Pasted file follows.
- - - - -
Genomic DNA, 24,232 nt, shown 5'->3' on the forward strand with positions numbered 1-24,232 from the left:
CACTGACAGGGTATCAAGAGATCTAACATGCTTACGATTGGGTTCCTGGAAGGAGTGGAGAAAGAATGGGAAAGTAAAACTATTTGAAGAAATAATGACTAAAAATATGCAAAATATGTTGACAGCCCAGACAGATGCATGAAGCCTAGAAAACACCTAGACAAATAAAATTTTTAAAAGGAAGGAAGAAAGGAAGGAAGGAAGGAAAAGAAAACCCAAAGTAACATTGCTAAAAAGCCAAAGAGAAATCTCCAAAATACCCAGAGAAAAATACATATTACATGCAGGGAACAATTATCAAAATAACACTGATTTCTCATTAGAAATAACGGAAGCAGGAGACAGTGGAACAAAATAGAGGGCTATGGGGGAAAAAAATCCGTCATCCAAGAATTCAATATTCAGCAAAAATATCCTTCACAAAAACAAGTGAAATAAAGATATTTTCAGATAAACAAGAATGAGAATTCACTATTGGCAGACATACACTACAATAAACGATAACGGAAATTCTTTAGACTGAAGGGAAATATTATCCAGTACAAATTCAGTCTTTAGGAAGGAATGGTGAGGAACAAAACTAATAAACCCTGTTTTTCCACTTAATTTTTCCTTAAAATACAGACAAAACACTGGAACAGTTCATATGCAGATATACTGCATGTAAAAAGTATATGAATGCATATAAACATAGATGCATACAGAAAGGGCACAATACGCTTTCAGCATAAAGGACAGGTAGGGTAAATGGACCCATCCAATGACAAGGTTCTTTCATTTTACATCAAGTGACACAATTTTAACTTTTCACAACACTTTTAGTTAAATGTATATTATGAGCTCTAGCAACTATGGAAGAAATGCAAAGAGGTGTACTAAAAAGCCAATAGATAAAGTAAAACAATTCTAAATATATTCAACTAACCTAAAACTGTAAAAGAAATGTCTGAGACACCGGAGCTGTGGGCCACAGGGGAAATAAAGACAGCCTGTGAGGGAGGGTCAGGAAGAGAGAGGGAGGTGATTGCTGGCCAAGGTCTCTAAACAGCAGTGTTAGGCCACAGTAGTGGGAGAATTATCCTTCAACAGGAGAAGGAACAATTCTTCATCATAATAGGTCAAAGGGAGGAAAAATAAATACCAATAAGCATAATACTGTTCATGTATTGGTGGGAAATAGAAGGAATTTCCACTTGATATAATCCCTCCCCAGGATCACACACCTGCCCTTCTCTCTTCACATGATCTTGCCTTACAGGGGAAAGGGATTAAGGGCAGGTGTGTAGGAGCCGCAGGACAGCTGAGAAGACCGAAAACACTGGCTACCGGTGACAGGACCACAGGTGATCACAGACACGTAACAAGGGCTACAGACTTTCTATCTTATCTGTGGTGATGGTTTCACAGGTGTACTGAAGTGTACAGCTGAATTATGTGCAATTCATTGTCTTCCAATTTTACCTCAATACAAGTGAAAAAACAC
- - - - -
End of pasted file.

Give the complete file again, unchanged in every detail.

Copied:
Genomic DNA, 24,232 nt, shown 5'->3' on the forward strand with positions numbered 1-24,232 from the left:
CACTGACAGGGTATCAAGAGATCTAACATGCTTACGATTGGGTTCCTGGAAGGAGTGGAGAAAGAATGGGAAAGTAAAACTATTTGAAGAAATAATGACTAAAAATATGCAAAATATGTTGACAGCCCAGACAGATGCATGAAGCCTAGAAAACACCTAGACAAATAAAATTTTTAAAAGGAAGGAAGAAAGGAAGGAAGGAAGGAAAAGAAAACCCAAAGTAACATTGCTAAAAAGCCAAAGAGAAATCTCCAAAATACCCAGAGAAAAATACATATTACATGCAGGGAACAATTATCAAAATAACACTGATTTCTCATTAGAAATAACGGAAGCAGGAGACAGTGGAACAAAATAGAGGGCTATGGGGGAAAAAAATCCGTCATCCAAGAATTCAATATTCAGCAAAAATATCCTTCACAAAAACAAGTGAAATAAAGATATTTTCAGATAAACAAGAATGAGAATTCACTATTGGCAGACATACACTACAATAAACGATAACGGAAATTCTTTAGACTGAAGGGAAATATTATCCAGTACAAATTCAGTCTTTAGGAAGGAATGGTGAGGAACAAAACTAATAAACCCTGTTTTTCCACTTAATTTTTCCTTAAAATACAGACAAAACACTGGAACAGTTCATATGCAGATATACTGCATGTAAAAAGTATATGAATGCATATAAACATAGATGCATACAGAAAGGGCACAATACGCTTTCAGCATAAAGGACAGGTAGGGTAAATGGACCCATCCAATGACAAGGTTCTTTCATTTTACATCAAGTGACACAATTTTAACTTTTCACAACACTTTTAGTTAAATGTATATTATGAGCTCTAGCAACTATGGAAGAAATGCAAAGAGGTGTACTAAAAAGCCAATAGATAAAGTAAAACAATTCTAAATATATTCAACTAACCTAAAACTGTAAAAGAAATGTCTGAGACACCGGAGCTGTGGGCCACAGGGGAAATAAAGACAGCCTGTGAGGGAGGGTCAGGAAGAGAGAGGGAGGTGATTGCTGGCCAAGGTCTCTAAACAGCAGTGTTAGGCCACAGTAGTGGGAGAATTATCCTTCAACAGGAGAAGGAACAATTCTTCATCATAATAGGTCAAAGGGAGGAAAAATAAATACCAATAAGCATAATACTGTTCATGTATTGGTGGGAAATAGAAGGAATTTCCACTTGATATAATCCCTCCCCAGGATCACACACCTGCCCTTCTCTCTTCACATGATCTTGCCTTACAGGGGAAAGGGATTAAGGGCAGGTGTGTAGGAGCCGCAGGACAGCTGAGAAGACCGAAAACACTGGCTACCGGTGACAGGACCACAGGTGATCACAGACACGTAACAAGGGCTACAGACTTTCTATCTTATCTGTGGTGATGGTTTCACAGGTGTACTGAAGTGTACAGCTGAATTATGTGCAATTCATTGTCTTCCAATTTTACCTCAATACAAGTGAAAAAACAC